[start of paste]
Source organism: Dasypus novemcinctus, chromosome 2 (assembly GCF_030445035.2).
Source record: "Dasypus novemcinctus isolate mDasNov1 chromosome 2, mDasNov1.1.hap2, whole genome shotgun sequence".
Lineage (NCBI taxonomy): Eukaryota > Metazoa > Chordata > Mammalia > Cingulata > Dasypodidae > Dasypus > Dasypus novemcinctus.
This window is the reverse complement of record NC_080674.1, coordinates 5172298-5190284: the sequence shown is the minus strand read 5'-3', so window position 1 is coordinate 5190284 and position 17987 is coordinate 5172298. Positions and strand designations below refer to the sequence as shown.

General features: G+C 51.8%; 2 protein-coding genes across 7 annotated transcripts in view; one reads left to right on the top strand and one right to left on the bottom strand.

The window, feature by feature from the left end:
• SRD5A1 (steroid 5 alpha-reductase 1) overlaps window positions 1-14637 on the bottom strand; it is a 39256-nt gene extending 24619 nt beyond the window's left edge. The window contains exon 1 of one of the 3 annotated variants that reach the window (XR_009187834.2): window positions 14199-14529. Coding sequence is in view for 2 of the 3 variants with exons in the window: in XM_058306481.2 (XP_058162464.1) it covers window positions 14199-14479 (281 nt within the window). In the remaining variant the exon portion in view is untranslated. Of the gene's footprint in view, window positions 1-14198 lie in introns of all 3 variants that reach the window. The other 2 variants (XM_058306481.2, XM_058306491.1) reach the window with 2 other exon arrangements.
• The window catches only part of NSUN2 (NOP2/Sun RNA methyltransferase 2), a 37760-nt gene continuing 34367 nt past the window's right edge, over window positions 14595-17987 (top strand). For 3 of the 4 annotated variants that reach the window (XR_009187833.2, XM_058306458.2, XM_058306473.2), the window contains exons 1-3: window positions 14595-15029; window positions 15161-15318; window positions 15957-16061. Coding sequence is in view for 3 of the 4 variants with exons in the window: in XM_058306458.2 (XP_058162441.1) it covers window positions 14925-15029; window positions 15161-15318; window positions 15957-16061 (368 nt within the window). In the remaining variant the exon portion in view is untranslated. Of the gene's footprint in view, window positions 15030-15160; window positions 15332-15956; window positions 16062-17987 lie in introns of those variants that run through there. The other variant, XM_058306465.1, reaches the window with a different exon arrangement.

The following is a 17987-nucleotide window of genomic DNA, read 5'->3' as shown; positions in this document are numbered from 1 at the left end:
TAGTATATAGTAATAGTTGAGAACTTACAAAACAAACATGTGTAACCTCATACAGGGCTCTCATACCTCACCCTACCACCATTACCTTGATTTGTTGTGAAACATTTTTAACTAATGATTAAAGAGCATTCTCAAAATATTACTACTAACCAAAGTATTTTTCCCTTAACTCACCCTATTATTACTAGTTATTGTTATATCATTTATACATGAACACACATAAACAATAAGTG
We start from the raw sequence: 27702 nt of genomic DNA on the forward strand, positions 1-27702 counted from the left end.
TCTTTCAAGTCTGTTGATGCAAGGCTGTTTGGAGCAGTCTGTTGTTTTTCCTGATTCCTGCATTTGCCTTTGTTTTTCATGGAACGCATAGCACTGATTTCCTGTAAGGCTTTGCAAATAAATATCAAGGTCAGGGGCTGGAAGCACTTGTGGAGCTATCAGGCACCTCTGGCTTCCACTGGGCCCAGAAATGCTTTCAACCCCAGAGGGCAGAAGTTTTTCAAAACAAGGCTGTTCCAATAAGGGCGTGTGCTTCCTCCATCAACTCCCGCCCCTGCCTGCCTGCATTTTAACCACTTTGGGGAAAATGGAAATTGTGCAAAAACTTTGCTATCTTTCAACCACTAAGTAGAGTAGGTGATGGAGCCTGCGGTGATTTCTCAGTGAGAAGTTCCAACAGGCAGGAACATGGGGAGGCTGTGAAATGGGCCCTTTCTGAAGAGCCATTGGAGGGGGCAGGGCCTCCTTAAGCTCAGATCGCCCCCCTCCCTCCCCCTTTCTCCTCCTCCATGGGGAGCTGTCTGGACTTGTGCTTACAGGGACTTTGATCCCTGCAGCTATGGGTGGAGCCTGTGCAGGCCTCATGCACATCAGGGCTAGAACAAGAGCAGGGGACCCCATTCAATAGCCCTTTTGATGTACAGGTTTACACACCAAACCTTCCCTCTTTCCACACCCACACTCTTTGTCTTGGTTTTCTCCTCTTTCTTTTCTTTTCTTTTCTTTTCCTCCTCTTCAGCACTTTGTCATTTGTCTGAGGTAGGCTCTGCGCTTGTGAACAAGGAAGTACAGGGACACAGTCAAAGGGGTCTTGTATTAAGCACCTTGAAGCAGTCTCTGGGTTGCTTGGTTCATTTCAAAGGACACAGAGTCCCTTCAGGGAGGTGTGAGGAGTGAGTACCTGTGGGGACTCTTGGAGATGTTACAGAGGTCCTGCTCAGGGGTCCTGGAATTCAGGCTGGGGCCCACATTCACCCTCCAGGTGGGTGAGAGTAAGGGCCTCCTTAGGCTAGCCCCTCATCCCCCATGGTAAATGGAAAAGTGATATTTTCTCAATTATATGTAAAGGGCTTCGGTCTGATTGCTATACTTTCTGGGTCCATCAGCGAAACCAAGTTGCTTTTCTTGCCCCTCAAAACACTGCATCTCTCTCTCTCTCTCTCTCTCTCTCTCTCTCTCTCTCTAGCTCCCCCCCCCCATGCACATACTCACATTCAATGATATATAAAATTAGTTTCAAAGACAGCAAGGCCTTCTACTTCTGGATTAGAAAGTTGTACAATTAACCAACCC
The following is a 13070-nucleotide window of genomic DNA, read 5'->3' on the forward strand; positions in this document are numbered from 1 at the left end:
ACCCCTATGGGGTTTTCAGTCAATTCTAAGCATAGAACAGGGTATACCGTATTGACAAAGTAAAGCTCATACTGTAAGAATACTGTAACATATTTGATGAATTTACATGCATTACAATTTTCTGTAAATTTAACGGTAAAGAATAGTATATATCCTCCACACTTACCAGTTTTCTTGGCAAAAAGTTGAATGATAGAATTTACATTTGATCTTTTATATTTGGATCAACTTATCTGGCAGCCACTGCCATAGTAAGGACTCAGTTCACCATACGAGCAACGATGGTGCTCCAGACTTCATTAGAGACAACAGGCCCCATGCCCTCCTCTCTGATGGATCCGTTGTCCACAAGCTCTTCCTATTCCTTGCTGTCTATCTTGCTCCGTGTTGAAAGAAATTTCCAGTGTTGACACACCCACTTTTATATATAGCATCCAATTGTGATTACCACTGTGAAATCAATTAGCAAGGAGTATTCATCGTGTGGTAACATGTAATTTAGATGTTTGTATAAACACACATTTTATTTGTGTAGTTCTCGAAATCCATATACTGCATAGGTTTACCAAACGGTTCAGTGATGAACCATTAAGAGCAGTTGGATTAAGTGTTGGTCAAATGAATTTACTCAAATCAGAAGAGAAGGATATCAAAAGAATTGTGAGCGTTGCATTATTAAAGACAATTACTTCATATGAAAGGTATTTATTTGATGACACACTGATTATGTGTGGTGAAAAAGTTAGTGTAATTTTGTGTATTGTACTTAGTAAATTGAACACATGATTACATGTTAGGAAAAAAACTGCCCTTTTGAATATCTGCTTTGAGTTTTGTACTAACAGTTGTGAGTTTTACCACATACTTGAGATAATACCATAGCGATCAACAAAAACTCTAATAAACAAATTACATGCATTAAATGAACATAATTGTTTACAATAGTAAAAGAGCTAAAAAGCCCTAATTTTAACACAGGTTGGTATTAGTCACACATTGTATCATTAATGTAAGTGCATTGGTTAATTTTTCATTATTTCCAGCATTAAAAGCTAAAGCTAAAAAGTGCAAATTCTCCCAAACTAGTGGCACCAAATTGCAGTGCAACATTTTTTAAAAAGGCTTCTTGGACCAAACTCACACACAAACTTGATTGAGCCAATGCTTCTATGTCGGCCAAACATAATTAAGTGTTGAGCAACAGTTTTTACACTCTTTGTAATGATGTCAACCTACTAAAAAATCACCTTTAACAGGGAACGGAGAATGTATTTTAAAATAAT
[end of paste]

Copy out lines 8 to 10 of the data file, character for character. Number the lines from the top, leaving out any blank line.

• The window catches only part of NSUN2 (NOP2/Sun RNA methyltransferase 2), a 37760-nt gene continuing 34367 nt past the window's right edge, over window positions 14595-17987 (top strand). For 3 of the 4 annotated variants that reach the window (XR_009187833.2, XM_058306458.2, XM_058306473.2), the window contains exons 1-3: window positions 14595-15029; window positions 15161-15318; window positions 15957-16061. Coding sequence is in view for 3 of the 4 variants with exons in the window: in XM_058306458.2 (XP_058162441.1) it covers window positions 14925-15029; window positions 15161-15318; window positions 15957-16061 (368 nt within the window). In the remaining variant the exon portion in view is untranslated. Of the gene's footprint in view, window positions 15030-15160; window positions 15332-15956; window positions 16062-17987 lie in introns of those variants that run through there. The other variant, XM_058306465.1, reaches the window with a different exon arrangement.

The following is a 17987-nucleotide window of genomic DNA, read 5'->3' as shown; positions in this document are numbered from 1 at the left end:
TAGTATATAGTAATAGTTGAGAACTTACAAAACAAACATGTGTAACCTCATACAGGGCTCTCATACCTCACCCTACCACCATTACCTTGATTTGTTGTGAAACATTTTTAACTAATGATTAAAGAGCATTCTCAAAATATTACTACTAACCAAAGTATTTTTCCCTTAACTCACCCTATTATTACTAGTTATTGTTATATCATTTATACATGAACACACATAAACAATAAGTG